Obama Administration Deeply Involved in Criminal Cases in Yemen
Sunday, March 18, 2012
Abdulelah Haider Shaye
Two men languishing in Yemeni prisons–one of them an American citizen–have the Obama Administration to thank for their continued incarceration on what critics say are dubious charges related to the so-called war on terror. Now the American, Sharif Mobley of New Jersey, has sued the federal government in an effort to force the release of 13 documents he believes will prove U.S. government involvement in his arrest and imprisonment in January 2010. At the time, American agents interrogating Mobley accused him of coming to Yemen to support Islamist terrorists like Anwar al-Awlaqi, a cleric on a U.S. kill list for his alleged role in terrorist attacks. Although Mobley knew Awlaqi, he and his family claim their association was religious, not political. After weeks of questioning, Mobley’s interrogators largely gave up on him, and his wife and child were allowed to leave Yemen, although Mobley, who was still in custody, did not know it when he allegedly killed a Yemeni prison guard in a bid to escape. Charged with murder, but not with any terror-related crimes, Mobley may get his chance to prove U.S. complicity in his arrest, since the judge in his case recently ruled that the government must, at a minimum, explain what sorts of documents it has on Mobley, even if national security prevents their release.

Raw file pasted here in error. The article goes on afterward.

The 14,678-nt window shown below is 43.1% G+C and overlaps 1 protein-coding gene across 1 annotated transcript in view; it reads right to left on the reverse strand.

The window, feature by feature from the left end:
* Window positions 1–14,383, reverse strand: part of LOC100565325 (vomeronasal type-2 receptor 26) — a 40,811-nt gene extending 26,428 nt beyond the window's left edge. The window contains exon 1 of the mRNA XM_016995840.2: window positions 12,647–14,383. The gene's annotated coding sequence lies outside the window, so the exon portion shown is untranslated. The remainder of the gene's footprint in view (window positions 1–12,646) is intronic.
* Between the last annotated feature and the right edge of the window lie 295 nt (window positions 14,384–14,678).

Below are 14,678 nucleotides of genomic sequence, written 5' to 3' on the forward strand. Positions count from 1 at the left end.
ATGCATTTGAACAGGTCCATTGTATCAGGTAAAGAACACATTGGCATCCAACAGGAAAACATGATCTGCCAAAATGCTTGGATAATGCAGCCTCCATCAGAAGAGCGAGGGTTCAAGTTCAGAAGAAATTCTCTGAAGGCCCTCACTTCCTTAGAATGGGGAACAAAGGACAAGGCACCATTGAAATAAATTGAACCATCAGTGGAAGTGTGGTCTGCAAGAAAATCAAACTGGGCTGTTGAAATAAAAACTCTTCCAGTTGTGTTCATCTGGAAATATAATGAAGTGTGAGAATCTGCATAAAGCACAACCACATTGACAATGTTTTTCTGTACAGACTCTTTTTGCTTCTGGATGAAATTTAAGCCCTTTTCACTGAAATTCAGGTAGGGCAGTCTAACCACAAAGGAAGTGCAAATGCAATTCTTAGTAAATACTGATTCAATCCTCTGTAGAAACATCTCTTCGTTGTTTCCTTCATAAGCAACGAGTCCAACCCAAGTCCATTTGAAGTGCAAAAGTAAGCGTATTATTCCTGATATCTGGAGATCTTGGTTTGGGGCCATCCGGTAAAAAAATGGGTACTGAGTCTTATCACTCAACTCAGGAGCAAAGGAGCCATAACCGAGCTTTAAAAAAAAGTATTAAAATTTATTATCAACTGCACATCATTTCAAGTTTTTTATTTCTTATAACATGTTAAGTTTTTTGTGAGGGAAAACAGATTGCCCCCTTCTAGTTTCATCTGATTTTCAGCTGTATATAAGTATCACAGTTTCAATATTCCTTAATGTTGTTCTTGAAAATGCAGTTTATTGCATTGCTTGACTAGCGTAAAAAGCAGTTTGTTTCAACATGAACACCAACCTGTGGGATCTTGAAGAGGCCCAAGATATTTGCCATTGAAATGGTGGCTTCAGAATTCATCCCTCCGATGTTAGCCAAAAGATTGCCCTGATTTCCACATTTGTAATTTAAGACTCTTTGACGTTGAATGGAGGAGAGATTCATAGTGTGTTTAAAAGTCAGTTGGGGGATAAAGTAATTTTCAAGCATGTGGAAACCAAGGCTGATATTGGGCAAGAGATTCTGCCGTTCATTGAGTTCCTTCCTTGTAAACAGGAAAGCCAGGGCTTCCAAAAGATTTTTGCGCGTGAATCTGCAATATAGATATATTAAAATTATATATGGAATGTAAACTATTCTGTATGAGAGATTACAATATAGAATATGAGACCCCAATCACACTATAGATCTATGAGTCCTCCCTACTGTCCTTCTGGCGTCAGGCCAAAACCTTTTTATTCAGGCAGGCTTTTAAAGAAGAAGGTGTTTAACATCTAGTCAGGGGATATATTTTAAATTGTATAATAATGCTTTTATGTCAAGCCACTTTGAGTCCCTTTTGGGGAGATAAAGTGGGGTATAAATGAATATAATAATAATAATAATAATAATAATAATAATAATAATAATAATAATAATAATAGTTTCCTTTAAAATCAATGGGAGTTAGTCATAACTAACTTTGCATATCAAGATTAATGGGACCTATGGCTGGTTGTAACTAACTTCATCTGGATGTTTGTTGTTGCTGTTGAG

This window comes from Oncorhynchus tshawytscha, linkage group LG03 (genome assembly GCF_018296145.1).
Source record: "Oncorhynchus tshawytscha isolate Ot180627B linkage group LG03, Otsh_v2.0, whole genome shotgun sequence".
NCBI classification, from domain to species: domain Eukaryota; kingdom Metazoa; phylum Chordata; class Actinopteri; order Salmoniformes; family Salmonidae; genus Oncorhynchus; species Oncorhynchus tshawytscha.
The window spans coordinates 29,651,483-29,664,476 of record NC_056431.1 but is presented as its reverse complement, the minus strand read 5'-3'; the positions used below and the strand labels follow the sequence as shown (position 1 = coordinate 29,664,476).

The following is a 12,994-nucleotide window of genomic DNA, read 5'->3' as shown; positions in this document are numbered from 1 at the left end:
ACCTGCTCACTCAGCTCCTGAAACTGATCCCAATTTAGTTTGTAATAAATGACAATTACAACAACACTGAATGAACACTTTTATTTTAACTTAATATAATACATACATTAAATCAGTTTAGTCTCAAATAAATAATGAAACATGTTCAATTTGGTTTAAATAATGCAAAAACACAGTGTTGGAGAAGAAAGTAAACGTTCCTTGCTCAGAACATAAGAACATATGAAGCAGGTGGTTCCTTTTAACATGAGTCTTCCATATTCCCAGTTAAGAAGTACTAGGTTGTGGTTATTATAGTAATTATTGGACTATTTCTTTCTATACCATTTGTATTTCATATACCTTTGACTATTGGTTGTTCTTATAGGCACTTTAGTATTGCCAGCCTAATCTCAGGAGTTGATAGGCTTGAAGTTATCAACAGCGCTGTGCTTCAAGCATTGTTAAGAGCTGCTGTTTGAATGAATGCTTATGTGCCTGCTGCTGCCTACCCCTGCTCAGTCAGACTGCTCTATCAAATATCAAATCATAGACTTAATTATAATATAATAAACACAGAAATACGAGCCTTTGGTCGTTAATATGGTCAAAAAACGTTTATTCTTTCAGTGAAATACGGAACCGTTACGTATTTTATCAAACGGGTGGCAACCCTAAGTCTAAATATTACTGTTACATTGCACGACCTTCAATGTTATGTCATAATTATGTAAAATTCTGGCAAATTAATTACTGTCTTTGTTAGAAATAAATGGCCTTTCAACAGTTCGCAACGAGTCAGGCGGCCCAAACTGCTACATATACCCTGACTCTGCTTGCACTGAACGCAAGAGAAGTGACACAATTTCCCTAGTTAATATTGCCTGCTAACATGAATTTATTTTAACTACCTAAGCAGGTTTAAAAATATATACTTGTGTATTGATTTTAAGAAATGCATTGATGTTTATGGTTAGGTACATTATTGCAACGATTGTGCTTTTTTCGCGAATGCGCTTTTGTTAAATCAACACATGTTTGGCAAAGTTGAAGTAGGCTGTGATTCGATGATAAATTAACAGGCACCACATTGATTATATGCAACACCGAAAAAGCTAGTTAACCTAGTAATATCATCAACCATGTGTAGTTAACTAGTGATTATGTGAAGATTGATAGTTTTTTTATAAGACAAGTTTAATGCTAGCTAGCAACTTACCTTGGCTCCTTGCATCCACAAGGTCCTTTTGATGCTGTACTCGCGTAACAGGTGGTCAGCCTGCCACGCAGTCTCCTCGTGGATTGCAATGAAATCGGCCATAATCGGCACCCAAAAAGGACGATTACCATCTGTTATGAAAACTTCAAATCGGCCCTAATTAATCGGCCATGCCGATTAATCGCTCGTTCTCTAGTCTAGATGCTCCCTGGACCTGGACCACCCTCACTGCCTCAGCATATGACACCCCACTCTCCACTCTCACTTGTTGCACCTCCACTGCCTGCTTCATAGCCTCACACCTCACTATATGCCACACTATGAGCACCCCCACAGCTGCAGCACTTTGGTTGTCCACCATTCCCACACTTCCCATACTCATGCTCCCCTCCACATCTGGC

Yemeni journalist Abdulelah Haider Shaye has been in prison since August 2010, arrested and then convicted of various terrorism-related charges, all based on his work as a journalist. In fact, Shaye’s only “crime” was reporting that a series of missile strikes on December 17, 2009, against an alleged al-Qaeda training camp in the village of al-Majala, Yemen, had actually been carried out by the U.S. and had killed fourteen women and twenty-one children. Shaye was later vindicated by a U.S. diplomatic cable released by Wikileaks, showing that Yemeni President Saleh assured Gen. David Petraeus that his government would continue to lie and say “the bombs are ours, not yours.” Yet in February 2011, President Obama persuaded President Saleh, who has since been forced from power, not to pardon Shaye, as Saleh had intended to do, and Shaye remains in prison today.
To Learn More:
Why Is President Obama Keeping a Journalist in Prison in Yemen? (by Jeremy Scahill, The Nation)
Feds Must Give Info to U.S. Inmate in Yemen (by Ryan Abbott, Courthouse News Service)
The post-9/11 life of an American charged with murder (by Peter Finn, Washington Post)
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